Wednesday, Nov. 22, 2000 | 11:09 a.m.
When Colorado resident Faith Paris lost her husband in Las Vegas' worst-ever plane crash 42 years ago, she asked FAA investigators for some shred of his possessions to remember him by: his wedding band, the silver buttons from his Air Force uniform, the sterling silver captain's bars and insignias that he had inherited from his father.
But Steve Paris, who was a passenger on United Airlines Flight 736, was so badly burned that investigators needed his dental records to identify his remains at the crash site 9 miles south of Las Vegas. None of his belongings were ever recovered.
Steve Paris was one of the 49 who died on April 21, 1958, after a midair collision over open desert between the United flight and an F-100F trainer jet from Nellis Air Force Base.
"I felt cheated. I'm sorry about that, but I felt cheated," said Paris, who arrived at the site for the first time Tuesday morning, something she said she has wanted to do ever since she learned of her husband's death. She was doing laundry in the kitchen of the couple's Manhattan Beach, Calif., home when she heard the news of the crash on the radio.
Forty-two years is a long time, but Paris may never have returned to the site had it not been for aviation archaeologist Douglas Scroggins, who rediscovered the crash site in 1995. The curator of Lost Birds flight museum in Henderson, Scroggins hopes to commission a plaque and possibly a small 3/4 acre park to memorialize the lives of the crash victims.
"That's what I try to do. I try to help families out. To give them a sense of closure," Scroggins said. "And I want to preserve the history of what happened here, of this area."
Scroggins coordinated a similar service in July for a Nellis Air Force pilot who died in an unrelated 1958 crash north of Las Vegas. And he has plans to request a marker along Blue Diamond Highway commemorating the untimely death of film star Carole Lombard, who died in 1942 aboard a TWA Skysleeper that crashed in the Potosi Range.
But Scroggins will have to act quickly if he hopes to preserve the crash site of United Airlines Flight 736 as a park.
Five years ago, when he first found the site of the crash, Scroggins drove a dusty gravel road cutting through sage brush and wildflowers uninterrupted for miles on both sides.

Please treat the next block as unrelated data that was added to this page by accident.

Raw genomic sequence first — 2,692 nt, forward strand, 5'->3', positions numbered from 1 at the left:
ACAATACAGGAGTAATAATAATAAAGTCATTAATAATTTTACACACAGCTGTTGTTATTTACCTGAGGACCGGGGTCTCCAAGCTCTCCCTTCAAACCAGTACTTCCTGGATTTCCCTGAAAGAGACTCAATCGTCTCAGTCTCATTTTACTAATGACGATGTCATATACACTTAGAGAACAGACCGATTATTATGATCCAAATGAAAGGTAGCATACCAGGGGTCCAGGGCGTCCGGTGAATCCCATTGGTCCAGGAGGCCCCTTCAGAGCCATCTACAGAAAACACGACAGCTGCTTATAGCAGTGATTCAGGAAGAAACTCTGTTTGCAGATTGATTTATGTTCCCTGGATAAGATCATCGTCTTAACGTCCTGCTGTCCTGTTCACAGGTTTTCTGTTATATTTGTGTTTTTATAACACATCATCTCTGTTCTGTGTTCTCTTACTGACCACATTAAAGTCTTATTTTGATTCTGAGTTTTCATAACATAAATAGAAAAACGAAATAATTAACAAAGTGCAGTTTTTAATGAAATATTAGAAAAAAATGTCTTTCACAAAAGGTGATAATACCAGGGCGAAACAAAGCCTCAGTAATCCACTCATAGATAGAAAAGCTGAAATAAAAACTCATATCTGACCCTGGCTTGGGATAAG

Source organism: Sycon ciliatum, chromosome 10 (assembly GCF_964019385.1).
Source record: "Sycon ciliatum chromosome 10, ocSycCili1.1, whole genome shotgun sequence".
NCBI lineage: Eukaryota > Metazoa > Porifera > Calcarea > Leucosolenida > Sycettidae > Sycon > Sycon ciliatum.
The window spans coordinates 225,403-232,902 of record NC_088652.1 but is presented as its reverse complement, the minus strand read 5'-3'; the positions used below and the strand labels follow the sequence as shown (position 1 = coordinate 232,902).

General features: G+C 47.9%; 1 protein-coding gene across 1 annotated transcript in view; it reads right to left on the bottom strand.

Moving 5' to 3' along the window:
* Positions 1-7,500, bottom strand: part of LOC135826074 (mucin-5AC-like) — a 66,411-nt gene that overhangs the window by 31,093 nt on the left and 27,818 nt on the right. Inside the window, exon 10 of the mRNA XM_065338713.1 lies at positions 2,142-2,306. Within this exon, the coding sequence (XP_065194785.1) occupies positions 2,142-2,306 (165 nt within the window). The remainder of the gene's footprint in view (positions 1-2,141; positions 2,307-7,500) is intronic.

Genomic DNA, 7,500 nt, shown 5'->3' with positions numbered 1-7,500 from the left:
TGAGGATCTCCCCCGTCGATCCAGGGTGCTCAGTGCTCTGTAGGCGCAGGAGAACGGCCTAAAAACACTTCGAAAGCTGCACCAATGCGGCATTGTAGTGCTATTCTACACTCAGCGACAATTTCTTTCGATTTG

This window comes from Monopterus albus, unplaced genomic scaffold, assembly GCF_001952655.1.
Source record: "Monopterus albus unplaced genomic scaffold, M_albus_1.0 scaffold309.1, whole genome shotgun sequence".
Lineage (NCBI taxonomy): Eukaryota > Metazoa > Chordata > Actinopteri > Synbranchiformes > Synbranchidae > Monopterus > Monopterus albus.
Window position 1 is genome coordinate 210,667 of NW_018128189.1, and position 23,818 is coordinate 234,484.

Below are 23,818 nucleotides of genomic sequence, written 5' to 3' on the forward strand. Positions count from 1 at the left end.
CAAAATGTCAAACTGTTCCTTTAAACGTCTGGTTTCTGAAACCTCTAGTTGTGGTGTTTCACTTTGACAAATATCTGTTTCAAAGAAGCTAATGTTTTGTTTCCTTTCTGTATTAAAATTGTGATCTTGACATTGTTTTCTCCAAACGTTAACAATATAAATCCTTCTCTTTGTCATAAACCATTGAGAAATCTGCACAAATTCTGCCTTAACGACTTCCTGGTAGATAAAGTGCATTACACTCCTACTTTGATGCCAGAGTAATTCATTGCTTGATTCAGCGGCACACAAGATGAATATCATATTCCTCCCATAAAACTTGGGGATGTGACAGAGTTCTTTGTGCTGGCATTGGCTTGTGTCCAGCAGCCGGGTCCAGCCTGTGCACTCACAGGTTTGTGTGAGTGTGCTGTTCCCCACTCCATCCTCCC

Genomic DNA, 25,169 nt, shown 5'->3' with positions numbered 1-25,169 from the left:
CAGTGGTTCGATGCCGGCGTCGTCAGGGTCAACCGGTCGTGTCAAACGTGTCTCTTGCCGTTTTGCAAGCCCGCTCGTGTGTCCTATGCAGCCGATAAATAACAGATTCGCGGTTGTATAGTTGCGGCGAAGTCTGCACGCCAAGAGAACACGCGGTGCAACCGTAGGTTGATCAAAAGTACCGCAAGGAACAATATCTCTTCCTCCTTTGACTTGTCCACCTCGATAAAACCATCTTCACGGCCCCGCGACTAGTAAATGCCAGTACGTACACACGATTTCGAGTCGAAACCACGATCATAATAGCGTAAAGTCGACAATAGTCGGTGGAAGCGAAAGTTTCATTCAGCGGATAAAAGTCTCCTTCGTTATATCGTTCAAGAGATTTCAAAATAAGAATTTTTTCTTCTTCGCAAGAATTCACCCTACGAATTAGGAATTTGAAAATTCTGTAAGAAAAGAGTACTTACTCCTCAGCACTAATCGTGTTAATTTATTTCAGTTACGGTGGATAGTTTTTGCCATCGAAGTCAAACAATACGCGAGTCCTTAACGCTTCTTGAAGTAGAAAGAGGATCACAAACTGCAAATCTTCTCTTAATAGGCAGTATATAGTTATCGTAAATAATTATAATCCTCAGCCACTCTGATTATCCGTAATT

Tuesday he and Paris drove along Cactus Road, an asphalt roadway paved in the last year. While Scroggins and Paris wandered the site, picking up sky-blue fragments of flight dishware and shards of fuselage, construction workers hammered away at framework for a housing development across the street.
Scroggins contacted the property owner a year ago to ask about purchasing the land around the crash site, but he says he never heard back. He now hopes to contact developers and work out an agreement through Gov. Kenny Guinn's office.
Bud Cranor, director of Guinn's Las Vegas office, who attended the July dedication at Floyd Lamb State Park, said he has had informal conversations with Scroggins.
"It seems like he has a good organization dedicated to preserving aviation history, which Nevada has a lot of. We'll be happy to help out where we can," Cranor said.
But even if the park doesn't become a reality, Scroggins said he will at least organize a dedication ceremony. Seven families have contacted Scroggins in the two years following media coverage of the 40th anniversary of the crash.
As for Paris, now 71, and the first mourner to visit the crash site to Scroggin's knowledge, there are still questions.
Dressed casually in a red sweater, dark slacks and wearing wrap-around sunglasses, she wanted to ask her late husband, "Did I do a good job with the kids? That's what I want to know."
At the same time she was pondering that unanswerable question, she cradled a shard of dishware, a triangle of passenger window and a burned-out radio tube.
Not the same as holding a wedding band or sterling silver insignias, but a material consolation all the same.
Anyone with information on the crash may contact Scroggins at www.lostbirds.com.